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Just behind me in the previous picture was this winter scene.  The white blossom in the centre says Spring is on it’s way.  On an early ride this week I saw two Hares in a field.  They were not doing their mad dance but just sitting there – obviously ready but waiting for Spring to be Sprung.

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The route now takes a left and then a right up that hill past the house.  It looks OK from here but turned out to be an M3 hill.  M = mountain drive engaged.  3 = 3rd cog on the back with the 1st being the largest.  Ie – it needed a low gear to climb it!!  On the way up I was able to watch a skylark ascending and some smaller birds I scared out of the roadside scrub.  They weren’t quails – don’t know what they were.

Once over the hill (Oh! I know that feeling) there was some downhill before another climb.  Then there was a good blasting 45kph downhill with a somewhat slower freewheel down and past the berry farm to the junction with Osmaston Road.

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I stopped there to take on water and prepare mentally for climbing “Heartbreak Hill”.  This is what I had come for – to test the legs and trike on the hill that, last summer, I was able to climb (just) with the unloaded touring bike but when it was laden I had to stop just after the really steep bit.  How would it go today?  Let’s find out!!

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This is a picture from January 2018 when I tackled it with full camping gear on the Vivente.  The hill doesn’t look much and for many cyclists it is just a bit of a work out.  For me it is a challenge!!

The trike ran well up the “foothills” and we were pulling M8 for quite a while.  Then dropped to M7, then M6 before getting to the stages that are listed as 9% and 10%.  By then we were in M1 pedalling well and speeding along at 3.5kph.  The hill was climbed mostly in the 3 kphs and where it flattened a bit the gears went up to M2 then M3 and speed rose accordingly.  YES.  Done it!!  AND my crappy breathing was taxed only slightly on the steep section instead of gasping for air as on the Viv.  Trike riding is pleasing me!!!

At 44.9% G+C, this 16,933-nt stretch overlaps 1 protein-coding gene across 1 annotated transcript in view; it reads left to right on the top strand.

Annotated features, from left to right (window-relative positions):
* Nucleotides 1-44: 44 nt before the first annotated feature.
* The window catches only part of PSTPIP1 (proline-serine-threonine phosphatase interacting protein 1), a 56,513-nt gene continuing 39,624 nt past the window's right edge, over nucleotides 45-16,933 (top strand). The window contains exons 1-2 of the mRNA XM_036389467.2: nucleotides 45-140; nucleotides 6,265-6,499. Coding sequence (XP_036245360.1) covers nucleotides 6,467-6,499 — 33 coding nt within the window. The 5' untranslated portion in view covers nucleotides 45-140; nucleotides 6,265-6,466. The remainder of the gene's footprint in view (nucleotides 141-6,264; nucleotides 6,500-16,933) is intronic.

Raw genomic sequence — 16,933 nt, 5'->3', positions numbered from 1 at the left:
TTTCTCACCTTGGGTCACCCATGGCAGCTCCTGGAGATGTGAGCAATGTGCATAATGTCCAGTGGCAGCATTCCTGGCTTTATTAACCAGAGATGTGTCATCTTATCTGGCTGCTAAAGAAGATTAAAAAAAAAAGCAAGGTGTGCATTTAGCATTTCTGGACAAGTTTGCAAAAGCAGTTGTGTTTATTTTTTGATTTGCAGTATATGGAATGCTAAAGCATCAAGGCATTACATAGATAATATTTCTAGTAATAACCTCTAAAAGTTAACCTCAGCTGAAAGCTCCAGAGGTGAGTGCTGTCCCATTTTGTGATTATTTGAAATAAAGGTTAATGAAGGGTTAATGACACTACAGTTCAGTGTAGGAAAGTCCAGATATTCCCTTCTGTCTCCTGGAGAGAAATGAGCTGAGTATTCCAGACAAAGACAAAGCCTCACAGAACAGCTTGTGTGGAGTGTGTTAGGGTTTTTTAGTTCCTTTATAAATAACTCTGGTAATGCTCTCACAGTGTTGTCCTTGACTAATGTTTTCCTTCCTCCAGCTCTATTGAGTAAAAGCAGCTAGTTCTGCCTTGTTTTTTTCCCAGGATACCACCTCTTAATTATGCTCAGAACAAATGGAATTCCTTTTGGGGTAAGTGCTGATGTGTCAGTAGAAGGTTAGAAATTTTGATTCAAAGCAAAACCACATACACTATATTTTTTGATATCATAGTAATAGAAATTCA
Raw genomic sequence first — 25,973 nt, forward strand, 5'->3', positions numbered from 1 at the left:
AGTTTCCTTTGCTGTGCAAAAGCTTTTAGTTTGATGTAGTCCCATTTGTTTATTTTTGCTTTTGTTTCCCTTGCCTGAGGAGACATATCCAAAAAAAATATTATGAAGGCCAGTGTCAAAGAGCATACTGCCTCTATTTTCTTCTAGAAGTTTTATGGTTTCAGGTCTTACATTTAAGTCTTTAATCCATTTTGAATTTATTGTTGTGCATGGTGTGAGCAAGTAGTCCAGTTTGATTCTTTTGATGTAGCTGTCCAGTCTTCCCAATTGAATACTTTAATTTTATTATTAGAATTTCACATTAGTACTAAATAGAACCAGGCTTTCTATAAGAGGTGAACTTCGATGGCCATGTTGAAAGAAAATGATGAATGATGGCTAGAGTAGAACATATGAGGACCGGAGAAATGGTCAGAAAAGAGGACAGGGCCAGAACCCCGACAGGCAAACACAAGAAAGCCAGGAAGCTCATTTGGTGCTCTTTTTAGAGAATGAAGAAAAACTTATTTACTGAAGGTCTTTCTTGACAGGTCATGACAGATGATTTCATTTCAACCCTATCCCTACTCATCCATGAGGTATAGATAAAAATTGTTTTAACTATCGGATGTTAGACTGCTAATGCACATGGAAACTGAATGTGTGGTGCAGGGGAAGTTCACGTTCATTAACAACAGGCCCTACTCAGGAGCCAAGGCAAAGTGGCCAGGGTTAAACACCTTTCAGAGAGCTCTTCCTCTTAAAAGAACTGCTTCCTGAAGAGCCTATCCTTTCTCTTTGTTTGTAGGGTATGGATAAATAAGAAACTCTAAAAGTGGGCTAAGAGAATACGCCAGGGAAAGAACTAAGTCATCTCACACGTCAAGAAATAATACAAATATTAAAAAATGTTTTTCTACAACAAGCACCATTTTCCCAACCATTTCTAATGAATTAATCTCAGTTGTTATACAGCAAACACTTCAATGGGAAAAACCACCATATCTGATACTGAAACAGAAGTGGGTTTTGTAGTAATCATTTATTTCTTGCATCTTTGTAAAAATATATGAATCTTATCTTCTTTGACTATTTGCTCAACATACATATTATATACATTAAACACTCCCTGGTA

Over the top and building up speed we approach the Golf Club.  Lots of cars there and lots of people milling about the greens so when arriving at the small uphill just by them I had to pedal away to show how easy it is to ride a recumbent up a hill.  Bugger – the knees hurt after that.  What a silly thing to do.

Easing off I turned right onto the road running down into Deloraine and took things sensibly – but we still cruised along at 17-18 kph which I was pleased with.

I was packing the stuff back into the car and had started wheeling the trike to the back when a voice said “Hold on”.  The bloke in the next car wanted to check out the trike.  He did – and then he had a short ride up the road and back.  Most impressed, we then talked trikes some more until he just had to ask how much they cost.  I am not sure if the price put him off – perhaps not as he started to say “Hmmm.  Not that much more than a good Mountain Bike”.  The lady sitting in his car did not look that enthusiastic though.

So, all up a successful 29.5 hilly kilometre ride and the legs aren’t complaining this afternoon.  What next??

Author: antc1946

Born in 1946 I learnt to cycle about 10 years later. On a bike with rods connecting brake levers to the brakes - anyone remember those? I emigrated to Australia (from the UK) in 1974 and moved to Tasmania in 1984. Bicycles were in my life for most of that time although sometimes they were replaced by motorised two wheels for a bit more excitement. On reaching 70 I decided to stick to pedal power but, who knows, an electric bicycle may make an appearance down the track